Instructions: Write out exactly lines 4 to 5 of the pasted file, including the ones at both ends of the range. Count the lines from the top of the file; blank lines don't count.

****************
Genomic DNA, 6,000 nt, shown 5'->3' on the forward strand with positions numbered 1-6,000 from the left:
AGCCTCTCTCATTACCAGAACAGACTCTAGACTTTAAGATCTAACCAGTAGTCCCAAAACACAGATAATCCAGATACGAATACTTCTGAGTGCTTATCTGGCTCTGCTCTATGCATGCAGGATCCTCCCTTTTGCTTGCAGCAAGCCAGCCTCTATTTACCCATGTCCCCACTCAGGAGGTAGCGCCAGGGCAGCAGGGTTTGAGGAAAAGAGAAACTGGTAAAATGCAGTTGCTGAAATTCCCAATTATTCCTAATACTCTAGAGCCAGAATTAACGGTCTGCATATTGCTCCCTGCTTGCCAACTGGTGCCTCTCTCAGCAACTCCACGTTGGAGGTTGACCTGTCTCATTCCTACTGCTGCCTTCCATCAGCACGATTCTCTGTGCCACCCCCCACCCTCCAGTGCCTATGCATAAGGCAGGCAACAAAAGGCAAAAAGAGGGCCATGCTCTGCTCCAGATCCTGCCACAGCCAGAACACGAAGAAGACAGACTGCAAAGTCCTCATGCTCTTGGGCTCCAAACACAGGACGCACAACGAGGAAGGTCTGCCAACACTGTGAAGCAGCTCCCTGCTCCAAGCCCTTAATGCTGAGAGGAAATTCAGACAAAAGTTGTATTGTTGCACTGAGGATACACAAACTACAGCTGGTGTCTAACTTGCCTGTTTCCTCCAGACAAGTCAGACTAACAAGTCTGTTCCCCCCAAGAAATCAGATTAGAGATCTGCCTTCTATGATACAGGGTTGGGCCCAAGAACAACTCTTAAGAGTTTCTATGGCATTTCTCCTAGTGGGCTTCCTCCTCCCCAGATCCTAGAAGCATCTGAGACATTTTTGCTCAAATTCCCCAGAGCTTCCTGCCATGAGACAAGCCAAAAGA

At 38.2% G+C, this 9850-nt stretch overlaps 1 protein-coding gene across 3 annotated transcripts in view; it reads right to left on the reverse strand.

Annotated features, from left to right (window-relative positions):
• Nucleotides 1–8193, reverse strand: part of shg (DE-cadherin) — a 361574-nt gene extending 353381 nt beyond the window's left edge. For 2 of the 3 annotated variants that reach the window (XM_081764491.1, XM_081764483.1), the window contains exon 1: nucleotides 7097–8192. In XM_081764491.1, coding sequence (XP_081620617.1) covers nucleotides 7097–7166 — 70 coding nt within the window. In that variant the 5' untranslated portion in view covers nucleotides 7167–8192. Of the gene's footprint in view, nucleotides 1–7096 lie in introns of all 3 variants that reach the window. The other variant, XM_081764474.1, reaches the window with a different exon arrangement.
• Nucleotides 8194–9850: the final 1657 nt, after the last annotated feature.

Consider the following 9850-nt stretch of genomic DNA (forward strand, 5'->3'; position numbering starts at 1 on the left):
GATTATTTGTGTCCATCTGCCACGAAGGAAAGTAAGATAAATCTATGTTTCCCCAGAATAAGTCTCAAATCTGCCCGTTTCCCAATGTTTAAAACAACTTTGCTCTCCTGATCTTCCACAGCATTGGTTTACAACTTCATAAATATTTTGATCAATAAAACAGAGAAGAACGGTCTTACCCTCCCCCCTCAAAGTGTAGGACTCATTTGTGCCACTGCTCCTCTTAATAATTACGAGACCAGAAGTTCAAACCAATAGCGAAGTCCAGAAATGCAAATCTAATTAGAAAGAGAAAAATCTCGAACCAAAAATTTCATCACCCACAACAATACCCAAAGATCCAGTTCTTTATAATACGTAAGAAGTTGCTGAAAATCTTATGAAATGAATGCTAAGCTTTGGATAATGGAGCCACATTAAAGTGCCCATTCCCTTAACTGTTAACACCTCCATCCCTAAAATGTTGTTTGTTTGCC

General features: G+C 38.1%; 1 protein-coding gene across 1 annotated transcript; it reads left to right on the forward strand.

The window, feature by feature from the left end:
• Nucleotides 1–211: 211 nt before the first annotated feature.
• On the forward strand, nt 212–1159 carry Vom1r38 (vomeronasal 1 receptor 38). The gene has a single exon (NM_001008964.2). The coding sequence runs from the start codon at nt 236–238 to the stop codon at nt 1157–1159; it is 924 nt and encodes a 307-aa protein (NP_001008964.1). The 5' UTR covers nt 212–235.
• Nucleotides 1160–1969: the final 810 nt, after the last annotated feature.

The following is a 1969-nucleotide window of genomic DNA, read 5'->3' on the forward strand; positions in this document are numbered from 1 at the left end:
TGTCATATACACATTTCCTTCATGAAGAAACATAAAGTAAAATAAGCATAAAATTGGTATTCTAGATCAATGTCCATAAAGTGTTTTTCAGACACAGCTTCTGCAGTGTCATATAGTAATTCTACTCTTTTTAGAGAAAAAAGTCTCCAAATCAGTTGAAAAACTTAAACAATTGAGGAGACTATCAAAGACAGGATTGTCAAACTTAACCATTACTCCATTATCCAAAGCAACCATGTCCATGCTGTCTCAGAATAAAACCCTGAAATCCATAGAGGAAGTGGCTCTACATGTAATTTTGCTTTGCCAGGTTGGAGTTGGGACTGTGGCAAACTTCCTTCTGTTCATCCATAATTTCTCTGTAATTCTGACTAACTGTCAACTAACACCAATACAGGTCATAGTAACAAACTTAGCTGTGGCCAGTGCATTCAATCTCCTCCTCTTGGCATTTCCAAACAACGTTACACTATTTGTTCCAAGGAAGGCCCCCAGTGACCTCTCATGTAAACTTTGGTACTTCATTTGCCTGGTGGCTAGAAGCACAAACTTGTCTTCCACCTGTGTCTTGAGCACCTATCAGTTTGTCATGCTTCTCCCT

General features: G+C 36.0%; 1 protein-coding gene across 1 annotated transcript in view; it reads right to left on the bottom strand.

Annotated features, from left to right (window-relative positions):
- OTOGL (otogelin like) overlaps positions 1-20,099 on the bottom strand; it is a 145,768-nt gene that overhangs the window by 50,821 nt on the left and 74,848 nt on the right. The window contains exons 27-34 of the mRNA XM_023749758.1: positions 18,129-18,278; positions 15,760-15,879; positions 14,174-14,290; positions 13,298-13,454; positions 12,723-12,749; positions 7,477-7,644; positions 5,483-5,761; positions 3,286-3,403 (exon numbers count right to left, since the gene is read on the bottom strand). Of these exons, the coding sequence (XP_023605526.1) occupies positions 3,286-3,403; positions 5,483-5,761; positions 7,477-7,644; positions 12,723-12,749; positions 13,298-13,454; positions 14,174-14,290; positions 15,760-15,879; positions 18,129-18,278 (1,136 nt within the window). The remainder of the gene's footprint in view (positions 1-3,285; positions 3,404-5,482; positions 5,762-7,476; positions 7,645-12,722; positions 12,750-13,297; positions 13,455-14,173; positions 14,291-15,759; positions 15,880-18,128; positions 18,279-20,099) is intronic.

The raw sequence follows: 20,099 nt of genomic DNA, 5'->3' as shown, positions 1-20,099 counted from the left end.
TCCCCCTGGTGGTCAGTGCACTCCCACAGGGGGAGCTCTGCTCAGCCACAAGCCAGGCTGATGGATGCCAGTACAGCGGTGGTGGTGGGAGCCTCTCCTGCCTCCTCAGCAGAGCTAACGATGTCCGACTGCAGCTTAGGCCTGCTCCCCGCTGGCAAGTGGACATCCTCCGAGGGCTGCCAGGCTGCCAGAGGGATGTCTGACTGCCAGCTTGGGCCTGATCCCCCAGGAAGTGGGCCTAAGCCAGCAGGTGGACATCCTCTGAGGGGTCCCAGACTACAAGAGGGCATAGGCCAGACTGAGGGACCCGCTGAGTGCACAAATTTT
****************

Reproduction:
Annotated features, from left to right (window-relative positions):
• Nucleotides 1–8193, reverse strand: part of shg (DE-cadherin) — a 361574-nt gene extending 353381 nt beyond the window's left edge. For 2 of the 3 annotated variants that reach the window (XM_081764491.1, XM_081764483.1), the window contains exon 1: nucleotides 7097–8192. In XM_081764491.1, coding sequence (XP_081620617.1) covers nucleotides 7097–7166 — 70 coding nt within the window. In that variant the 5' untranslated portion in view covers nucleotides 7167–8192. Of the gene's footprint in view, nucleotides 1–7096 lie in introns of all 3 variants that reach the window. The other variant, XM_081764474.1, reaches the window with a different exon arrangement.